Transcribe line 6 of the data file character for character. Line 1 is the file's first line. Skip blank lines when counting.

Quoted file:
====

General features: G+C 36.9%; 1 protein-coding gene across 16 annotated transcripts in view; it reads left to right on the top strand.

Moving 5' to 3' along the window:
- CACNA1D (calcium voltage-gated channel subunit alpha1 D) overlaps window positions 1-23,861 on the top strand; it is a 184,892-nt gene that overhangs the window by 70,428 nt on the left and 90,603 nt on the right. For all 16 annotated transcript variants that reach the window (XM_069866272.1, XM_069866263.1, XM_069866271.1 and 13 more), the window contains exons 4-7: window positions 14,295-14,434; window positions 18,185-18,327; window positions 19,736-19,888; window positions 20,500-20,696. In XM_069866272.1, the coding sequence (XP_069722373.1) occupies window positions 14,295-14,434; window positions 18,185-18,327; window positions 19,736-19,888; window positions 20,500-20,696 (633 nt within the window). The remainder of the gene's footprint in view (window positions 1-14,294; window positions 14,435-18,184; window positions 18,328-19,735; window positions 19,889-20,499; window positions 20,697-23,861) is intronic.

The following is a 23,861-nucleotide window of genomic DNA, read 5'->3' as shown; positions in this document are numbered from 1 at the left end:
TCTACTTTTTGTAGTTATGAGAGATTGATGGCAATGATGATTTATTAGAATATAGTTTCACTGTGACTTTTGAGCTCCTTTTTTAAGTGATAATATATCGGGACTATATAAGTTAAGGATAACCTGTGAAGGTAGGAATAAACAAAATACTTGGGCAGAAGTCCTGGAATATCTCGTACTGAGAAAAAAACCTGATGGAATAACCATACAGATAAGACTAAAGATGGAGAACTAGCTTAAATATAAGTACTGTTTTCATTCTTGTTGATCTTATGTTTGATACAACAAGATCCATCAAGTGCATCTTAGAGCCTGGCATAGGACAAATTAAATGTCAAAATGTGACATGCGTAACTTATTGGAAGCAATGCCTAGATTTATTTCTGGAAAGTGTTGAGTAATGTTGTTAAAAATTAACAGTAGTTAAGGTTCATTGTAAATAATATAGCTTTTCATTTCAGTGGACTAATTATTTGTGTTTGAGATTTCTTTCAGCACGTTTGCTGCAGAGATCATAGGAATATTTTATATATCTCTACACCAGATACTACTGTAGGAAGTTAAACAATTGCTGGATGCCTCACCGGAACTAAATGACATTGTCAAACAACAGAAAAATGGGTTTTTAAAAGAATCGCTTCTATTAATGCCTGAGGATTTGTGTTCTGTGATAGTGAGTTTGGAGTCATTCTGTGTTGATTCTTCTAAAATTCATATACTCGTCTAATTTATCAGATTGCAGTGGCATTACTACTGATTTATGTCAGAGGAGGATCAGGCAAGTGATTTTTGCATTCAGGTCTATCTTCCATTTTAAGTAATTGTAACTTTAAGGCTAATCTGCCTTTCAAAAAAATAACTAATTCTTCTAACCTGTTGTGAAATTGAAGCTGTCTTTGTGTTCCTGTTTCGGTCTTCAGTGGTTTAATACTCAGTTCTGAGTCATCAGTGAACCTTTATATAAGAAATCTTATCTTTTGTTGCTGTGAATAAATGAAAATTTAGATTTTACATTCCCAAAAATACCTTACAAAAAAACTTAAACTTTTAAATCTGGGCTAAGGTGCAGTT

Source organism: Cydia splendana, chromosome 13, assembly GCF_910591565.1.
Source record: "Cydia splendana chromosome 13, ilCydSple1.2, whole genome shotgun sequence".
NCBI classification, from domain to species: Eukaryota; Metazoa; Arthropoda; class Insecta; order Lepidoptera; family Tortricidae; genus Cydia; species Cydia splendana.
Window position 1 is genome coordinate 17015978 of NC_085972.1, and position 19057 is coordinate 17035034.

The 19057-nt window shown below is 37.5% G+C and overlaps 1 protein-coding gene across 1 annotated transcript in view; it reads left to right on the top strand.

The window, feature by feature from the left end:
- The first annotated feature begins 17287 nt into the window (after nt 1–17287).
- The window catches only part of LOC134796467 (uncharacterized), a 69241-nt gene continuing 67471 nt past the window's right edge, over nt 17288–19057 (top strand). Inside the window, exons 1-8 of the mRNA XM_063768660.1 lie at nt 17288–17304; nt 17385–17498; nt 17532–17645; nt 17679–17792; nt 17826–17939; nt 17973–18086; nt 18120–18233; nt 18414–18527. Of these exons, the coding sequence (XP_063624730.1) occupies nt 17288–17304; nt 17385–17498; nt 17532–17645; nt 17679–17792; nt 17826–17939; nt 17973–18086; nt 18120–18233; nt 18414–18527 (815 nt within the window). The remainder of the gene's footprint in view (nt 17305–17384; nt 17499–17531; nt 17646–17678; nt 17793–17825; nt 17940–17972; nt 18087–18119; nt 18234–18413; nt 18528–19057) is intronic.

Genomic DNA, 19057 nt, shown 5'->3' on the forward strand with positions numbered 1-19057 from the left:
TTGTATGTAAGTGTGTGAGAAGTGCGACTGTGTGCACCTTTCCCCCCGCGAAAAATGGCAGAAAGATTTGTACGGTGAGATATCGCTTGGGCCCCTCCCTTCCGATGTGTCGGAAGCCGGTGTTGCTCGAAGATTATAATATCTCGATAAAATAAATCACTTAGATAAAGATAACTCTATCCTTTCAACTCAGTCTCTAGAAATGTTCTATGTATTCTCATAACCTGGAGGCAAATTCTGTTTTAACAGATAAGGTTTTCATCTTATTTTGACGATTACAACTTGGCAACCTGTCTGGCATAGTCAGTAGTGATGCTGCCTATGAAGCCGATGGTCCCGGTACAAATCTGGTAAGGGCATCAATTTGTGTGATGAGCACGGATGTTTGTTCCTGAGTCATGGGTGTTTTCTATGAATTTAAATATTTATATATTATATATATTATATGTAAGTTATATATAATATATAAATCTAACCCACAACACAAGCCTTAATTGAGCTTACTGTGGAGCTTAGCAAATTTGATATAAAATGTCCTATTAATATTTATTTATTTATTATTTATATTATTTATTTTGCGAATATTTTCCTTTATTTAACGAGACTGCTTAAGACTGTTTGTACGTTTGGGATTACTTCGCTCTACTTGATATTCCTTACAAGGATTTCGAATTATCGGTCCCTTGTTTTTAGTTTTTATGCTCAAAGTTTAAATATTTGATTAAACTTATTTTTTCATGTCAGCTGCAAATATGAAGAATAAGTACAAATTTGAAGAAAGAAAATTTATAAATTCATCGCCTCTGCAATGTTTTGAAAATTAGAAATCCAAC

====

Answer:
Source organism: Cydia splendana, chromosome 13, assembly GCF_910591565.1.